Snowden, Greenwald Protest Phone-a-Drone Program

The anti-NSA duo is warning of deadly data errors.

The U.S. is launching lethal drone strikes based only on cell phone location data, according to new allegations.
National Journal
Alex Brown
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Alex Brown
Feb. 10, 2014, 11:04 a.m.

The U.S. in­creas­ingly is tar­get­ing leth­al drone strikes based on cell-phone loc­a­tion data rather than on-the-ground in­tel­li­gence, ac­cord­ing to the latest al­leg­a­tions from journ­al­ist Glenn Gre­en­wald and former NSA con­tract­or Ed­ward Snowden.

A former drone op­er­at­or told Gre­en­wald that the mil­it­ary uses the Na­tion­al Se­cur­ity Agency’s con­tro­ver­sial phone metadata pro­gram to loc­ate sus­pec­ted ter­ror­ists. That in­tel­li­gence is then used to call in drone strikes, which has led to ci­vil­ian deaths when the phone is no longer in the pos­ses­sion of the ori­gin­al tar­get.

From the re­port:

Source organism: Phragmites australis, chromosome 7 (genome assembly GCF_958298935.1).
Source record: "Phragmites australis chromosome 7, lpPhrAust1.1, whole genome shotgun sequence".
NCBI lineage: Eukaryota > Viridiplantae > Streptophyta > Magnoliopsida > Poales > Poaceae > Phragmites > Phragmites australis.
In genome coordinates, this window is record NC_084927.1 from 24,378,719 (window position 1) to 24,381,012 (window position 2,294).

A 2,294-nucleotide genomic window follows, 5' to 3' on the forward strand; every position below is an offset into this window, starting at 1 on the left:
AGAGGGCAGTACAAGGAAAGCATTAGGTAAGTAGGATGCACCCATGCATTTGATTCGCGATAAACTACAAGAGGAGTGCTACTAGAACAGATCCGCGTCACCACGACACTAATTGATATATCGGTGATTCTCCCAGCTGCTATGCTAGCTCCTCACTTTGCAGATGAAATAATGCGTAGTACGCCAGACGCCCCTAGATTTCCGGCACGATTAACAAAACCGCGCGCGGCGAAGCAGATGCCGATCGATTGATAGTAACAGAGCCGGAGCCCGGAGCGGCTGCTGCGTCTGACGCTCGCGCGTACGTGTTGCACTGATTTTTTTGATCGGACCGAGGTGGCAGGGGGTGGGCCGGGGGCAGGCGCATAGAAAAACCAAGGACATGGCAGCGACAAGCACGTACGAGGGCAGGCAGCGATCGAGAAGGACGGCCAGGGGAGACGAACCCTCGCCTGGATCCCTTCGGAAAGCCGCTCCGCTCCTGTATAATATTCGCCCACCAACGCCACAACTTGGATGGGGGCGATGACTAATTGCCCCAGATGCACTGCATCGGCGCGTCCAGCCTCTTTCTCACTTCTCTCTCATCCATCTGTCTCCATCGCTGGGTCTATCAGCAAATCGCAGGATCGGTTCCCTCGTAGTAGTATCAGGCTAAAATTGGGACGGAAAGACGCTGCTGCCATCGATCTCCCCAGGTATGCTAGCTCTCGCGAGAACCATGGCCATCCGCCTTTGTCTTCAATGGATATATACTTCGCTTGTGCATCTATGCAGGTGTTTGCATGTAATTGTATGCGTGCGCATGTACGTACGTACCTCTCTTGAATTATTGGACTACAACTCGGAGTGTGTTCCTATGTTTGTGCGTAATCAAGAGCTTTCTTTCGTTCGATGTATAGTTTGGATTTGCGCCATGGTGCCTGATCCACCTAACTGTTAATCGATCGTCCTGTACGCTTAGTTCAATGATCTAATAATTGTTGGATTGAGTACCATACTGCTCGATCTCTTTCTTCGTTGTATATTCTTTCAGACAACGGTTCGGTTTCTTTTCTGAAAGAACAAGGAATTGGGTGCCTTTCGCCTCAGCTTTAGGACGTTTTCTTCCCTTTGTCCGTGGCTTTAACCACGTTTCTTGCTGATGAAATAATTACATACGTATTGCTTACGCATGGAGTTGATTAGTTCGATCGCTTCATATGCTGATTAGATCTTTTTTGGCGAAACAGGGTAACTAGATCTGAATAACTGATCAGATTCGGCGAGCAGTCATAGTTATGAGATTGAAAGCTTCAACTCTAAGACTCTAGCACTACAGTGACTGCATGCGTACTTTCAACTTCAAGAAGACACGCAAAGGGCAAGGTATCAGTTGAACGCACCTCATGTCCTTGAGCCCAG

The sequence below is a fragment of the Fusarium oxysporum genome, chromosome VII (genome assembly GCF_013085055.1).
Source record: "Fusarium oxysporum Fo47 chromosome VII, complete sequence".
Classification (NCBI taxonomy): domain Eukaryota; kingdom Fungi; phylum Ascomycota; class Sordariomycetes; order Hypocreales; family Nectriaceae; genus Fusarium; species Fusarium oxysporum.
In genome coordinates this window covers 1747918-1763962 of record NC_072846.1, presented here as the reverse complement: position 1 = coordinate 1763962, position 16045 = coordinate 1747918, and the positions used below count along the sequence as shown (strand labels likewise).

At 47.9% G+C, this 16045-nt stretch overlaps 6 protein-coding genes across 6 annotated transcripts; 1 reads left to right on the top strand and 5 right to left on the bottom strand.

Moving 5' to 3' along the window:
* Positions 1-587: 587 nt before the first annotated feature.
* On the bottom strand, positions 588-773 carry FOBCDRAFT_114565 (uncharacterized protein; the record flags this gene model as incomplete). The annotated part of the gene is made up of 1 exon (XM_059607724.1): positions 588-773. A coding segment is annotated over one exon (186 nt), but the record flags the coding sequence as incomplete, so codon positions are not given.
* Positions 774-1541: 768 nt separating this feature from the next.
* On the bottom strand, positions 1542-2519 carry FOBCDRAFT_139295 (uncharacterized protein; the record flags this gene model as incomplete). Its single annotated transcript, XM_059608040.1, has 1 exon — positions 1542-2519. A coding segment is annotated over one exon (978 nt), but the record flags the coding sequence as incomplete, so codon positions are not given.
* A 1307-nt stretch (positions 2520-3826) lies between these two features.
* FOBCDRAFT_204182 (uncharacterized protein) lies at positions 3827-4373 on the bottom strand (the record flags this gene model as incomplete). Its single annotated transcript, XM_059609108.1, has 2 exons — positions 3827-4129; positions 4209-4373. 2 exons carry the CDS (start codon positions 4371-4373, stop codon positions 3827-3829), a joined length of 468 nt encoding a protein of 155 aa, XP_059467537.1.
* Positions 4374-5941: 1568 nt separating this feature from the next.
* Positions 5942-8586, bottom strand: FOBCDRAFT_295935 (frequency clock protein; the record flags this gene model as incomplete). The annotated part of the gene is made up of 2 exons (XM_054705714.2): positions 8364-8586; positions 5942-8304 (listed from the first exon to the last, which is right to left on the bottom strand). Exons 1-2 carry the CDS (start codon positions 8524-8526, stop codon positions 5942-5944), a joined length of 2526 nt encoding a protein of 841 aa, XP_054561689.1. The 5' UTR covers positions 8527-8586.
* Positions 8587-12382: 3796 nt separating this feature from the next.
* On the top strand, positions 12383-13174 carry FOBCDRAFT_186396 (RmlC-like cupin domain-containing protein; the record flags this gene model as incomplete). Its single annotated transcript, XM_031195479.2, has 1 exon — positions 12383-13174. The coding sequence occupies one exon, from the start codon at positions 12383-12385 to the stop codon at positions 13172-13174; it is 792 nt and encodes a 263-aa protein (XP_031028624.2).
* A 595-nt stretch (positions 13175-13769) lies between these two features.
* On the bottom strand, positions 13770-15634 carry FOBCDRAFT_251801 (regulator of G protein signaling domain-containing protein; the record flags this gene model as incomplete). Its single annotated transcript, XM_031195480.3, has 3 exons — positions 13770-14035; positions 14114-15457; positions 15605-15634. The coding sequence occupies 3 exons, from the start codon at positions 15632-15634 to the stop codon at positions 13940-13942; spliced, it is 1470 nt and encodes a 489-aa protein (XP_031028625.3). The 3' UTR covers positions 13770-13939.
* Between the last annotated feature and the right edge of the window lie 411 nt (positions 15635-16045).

Some [tar­gets] have as many as 16 dif­fer­ent SIM cards as­so­ci­ated with their iden­tity with­in the High Value Tar­get sys­tem. Oth­ers, un­aware that their mo­bile phone is be­ing tar­geted, lend their phone, with the SIM card in it, to friends, chil­dren, spouses, and fam­ily mem­bers.

Some top Taliban lead­ers, know­ing of the NSA’s tar­get­ing meth­od, have pur­posely and ran­domly dis­trib­uted SIM cards among their units in or­der to elude their track­ers. “They would do things like go to meet­ings, take all their SIM cards out, put them in a bag, mix them up, and every­body gets a dif­fer­ent SIM card when they leave,” the former drone op­er­at­or says. “That’s how they con­fuse us.”

The former drone op­er­at­or al­leged that the mil­it­ary has car­ried out strikes without veri­fy­ing that the phone be­ing tracked is still be­ing used by the ori­gin­al tar­get. “We’re not go­ing after people — we’re go­ing after their phones, in the hopes that the per­son on the oth­er end of that mis­sile is the bad guy,” he said.

In some cases, the drones them­selves help find ter­ror­ists’ phones, act­ing as fake cell-phone towers to grab the sig­nal of a tar­get’s device. Once the phone is found, it can be tracked to with­in 30 feet. That tac­tic is es­pe­cially com­mon in Ye­men, where on-the-ground in­tel­li­gence is hard to come by.

Mean­while, AP re­ports that an Amer­ic­an cit­izen who is a mem­ber of al-Qaida is pos­sibly be­ing tar­geted for a drone strike. It’s un­clear if phone metadata is be­ing used to track the sus­pec­ted ter­ror­ist.

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